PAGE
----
Open Wi-Fi networks leave many places for criminals to hide

Efforts against child porn and solicitation are stymied by unsecured Wi-Fi networks where users can't be tracked.

What's happening over that cafe Wi-Fi - maybe even over the very unsecured network you run in your home? Probably nothing. But on some networks people are downloading child porn, soliting kids for sex, and engaging in criminal conspiracies. The Washington Post points to a typical case:

Detectives arrived last summer at a high-rise apartment building in Arlington County, warrant in hand, to nab a suspected pedophile who had traded child pornography online. It was to be a routine, mostly effortless arrest.

But when they pounded on the door, detectives found an elderly woman who, they quickly concluded, had nothing to do with the crime. The real problem was her computer's wireless router, a device sending a signal through her 10-story building and allowing savvy neighbors a free path to the Internet from the privacy of their homes.

While most people taking advantage of free, unsecured wireless are working, checking email, surfing the Web and checking out their friends' MySpace pages, an "increasing number" are engaging in criminal activity, authorities say.

"We're not sure yet how to combat that," said Kevin R. West, a federal agent who oversees the computer crimes unit in North Carolina's State Bureau of Investigation. "Free wireless spots are everywhere, and it makes it easy for people . . . to sit there and do their nefarious acts. The fear is that if we talk about it, people will learn about it and say, 'I can go to a parking lot, and no one will catch me.' But we need to talk about it so that we can figure out how to solve it."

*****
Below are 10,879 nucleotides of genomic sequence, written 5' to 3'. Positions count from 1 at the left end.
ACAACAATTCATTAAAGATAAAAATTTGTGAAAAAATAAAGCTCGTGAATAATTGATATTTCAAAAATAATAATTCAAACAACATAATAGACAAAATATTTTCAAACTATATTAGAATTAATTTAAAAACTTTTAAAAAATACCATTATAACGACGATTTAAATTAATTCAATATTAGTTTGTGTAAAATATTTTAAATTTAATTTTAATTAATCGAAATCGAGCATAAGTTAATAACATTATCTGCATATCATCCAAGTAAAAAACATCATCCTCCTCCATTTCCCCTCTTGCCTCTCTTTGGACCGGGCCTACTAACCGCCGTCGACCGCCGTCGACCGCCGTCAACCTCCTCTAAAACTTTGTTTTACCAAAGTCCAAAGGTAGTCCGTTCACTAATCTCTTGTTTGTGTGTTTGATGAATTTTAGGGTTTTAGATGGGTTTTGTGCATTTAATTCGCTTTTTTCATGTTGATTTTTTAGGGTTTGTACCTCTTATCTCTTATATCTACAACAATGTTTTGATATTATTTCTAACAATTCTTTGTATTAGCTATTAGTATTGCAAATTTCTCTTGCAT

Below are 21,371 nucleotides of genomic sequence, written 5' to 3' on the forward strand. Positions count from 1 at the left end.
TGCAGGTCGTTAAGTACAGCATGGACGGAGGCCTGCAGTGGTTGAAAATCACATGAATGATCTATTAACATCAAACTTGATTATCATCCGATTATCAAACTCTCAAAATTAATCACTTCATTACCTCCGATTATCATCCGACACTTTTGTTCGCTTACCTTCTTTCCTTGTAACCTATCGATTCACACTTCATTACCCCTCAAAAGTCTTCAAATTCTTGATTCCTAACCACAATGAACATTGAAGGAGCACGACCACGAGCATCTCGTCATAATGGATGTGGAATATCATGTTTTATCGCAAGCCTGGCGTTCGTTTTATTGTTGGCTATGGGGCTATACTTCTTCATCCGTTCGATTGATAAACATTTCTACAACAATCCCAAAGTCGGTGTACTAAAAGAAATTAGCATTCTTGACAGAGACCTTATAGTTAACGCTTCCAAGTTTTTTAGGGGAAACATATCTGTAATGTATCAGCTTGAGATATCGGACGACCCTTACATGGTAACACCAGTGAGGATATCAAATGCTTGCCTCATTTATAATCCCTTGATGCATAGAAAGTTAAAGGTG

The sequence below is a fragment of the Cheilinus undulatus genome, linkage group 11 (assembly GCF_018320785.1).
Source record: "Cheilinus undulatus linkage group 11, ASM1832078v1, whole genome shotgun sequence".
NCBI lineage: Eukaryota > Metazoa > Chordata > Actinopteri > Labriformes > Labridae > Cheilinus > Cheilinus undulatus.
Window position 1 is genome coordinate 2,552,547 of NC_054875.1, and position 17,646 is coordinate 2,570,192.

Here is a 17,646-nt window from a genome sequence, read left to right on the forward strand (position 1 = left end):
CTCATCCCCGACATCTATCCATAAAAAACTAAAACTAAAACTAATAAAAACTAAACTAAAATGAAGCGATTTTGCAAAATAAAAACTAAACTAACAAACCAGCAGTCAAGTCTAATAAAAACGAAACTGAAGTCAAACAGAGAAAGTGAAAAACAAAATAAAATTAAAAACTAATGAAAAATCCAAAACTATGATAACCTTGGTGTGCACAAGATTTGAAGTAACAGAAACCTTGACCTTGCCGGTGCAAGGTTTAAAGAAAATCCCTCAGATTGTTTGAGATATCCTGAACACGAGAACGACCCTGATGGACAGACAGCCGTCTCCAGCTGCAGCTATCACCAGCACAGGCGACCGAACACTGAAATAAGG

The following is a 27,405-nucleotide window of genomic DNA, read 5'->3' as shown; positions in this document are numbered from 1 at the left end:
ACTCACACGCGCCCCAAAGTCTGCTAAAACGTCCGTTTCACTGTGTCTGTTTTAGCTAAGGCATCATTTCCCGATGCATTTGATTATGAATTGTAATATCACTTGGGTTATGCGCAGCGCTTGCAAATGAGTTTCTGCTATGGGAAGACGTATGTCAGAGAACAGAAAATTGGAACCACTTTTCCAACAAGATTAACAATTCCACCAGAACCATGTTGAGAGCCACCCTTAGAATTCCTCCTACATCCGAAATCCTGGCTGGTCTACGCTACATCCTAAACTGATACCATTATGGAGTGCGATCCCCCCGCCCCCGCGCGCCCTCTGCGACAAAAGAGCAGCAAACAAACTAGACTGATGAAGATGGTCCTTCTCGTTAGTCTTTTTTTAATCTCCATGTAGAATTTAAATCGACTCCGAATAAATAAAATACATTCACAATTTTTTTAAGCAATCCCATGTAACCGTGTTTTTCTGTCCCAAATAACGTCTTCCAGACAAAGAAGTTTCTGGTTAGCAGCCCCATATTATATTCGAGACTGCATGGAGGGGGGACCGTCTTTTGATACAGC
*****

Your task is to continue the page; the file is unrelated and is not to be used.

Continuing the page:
"Unsecured networks are a treasure trove for neighbors," said John Sheehan, program manager of the CyberTipline at the National Center for Missing and Exploited Children. "Those looking to access illegal content obviously feel they have anonymity" and can get away with it.

Law enforcement incresingly focuses on protecting children and the Internet is tool #1 in the arsenal.

Nationally, 46 multi-jurisdictional Internet Crimes Against Children task forces have been created to carry out online sting operations aimed at ensnaring sex offenders because a man tapping away on a computer in Rockville might very well be soliciting a child in California. Every week, federal and local authorities cast their nets.

... "Technology just makes the park no longer the only place where the pervert goes," West said.

But the use of open Wi-Fi nets makes it virtually impossible for police to nab "perverts."

"This is part of the future . . . and we're working to catch up and educate the public," said Capt. Tommy Turner of the Virginia State Police.

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